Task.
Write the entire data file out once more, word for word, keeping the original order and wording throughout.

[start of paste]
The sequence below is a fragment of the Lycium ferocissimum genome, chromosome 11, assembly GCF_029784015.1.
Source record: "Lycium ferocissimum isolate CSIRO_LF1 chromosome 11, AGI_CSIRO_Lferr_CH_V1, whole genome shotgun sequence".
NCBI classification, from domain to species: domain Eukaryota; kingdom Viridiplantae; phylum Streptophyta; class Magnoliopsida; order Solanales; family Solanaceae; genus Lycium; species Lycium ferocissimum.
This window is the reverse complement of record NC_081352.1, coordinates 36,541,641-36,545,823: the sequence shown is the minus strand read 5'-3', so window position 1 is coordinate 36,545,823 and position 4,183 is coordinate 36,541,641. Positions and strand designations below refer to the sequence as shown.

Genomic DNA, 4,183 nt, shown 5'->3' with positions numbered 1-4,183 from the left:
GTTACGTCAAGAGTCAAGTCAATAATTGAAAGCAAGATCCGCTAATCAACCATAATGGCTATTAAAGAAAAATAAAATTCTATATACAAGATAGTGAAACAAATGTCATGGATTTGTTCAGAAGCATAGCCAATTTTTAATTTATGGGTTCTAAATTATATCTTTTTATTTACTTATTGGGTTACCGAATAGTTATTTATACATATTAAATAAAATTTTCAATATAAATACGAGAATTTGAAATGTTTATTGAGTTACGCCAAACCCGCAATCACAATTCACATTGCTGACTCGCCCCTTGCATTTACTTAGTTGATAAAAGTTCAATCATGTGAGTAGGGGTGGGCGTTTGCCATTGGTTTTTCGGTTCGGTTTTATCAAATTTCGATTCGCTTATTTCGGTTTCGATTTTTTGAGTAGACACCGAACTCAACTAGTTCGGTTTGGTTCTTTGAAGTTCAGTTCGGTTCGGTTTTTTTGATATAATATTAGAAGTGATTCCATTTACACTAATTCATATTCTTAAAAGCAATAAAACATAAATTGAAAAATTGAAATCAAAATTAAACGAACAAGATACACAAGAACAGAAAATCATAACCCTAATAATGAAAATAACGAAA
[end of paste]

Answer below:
The sequence below is a fragment of the Lycium ferocissimum genome, chromosome 11, assembly GCF_029784015.1.
Source record: "Lycium ferocissimum isolate CSIRO_LF1 chromosome 11, AGI_CSIRO_Lferr_CH_V1, whole genome shotgun sequence".
NCBI classification, from domain to species: domain Eukaryota; kingdom Viridiplantae; phylum Streptophyta; class Magnoliopsida; order Solanales; family Solanaceae; genus Lycium; species Lycium ferocissimum.
This window is the reverse complement of record NC_081352.1, coordinates 36,541,641-36,545,823: the sequence shown is the minus strand read 5'-3', so window position 1 is coordinate 36,545,823 and position 4,183 is coordinate 36,541,641. Positions and strand designations below refer to the sequence as shown.

Genomic DNA, 4,183 nt, shown 5'->3' with positions numbered 1-4,183 from the left:
GTTACGTCAAGAGTCAAGTCAATAATTGAAAGCAAGATCCGCTAATCAACCATAATGGCTATTAAAGAAAAATAAAATTCTATATACAAGATAGTGAAACAAATGTCATGGATTTGTTCAGAAGCATAGCCAATTTTTAATTTATGGGTTCTAAATTATATCTTTTTATTTACTTATTGGGTTACCGAATAGTTATTTATACATATTAAATAAAATTTTCAATATAAATACGAGAATTTGAAATGTTTATTGAGTTACGCCAAACCCGCAATCACAATTCACATTGCTGACTCGCCCCTTGCATTTACTTAGTTGATAAAAGTTCAATCATGTGAGTAGGGGTGGGCGTTTGCCATTGGTTTTTCGGTTCGGTTTTATCAAATTTCGATTCGCTTATTTCGGTTTCGATTTTTTGAGTAGACACCGAACTCAACTAGTTCGGTTTGGTTCTTTGAAGTTCAGTTCGGTTCGGTTTTTTTGATATAATATTAGAAGTGATTCCATTTACACTAATTCATATTCTTAAAAGCAATAAAACATAAATTGAAAAATTGAAATCAAAATTAAACGAACAAGATACACAAGAACAGAAAATCATAACCCTAATAATGAAAATAACGAAA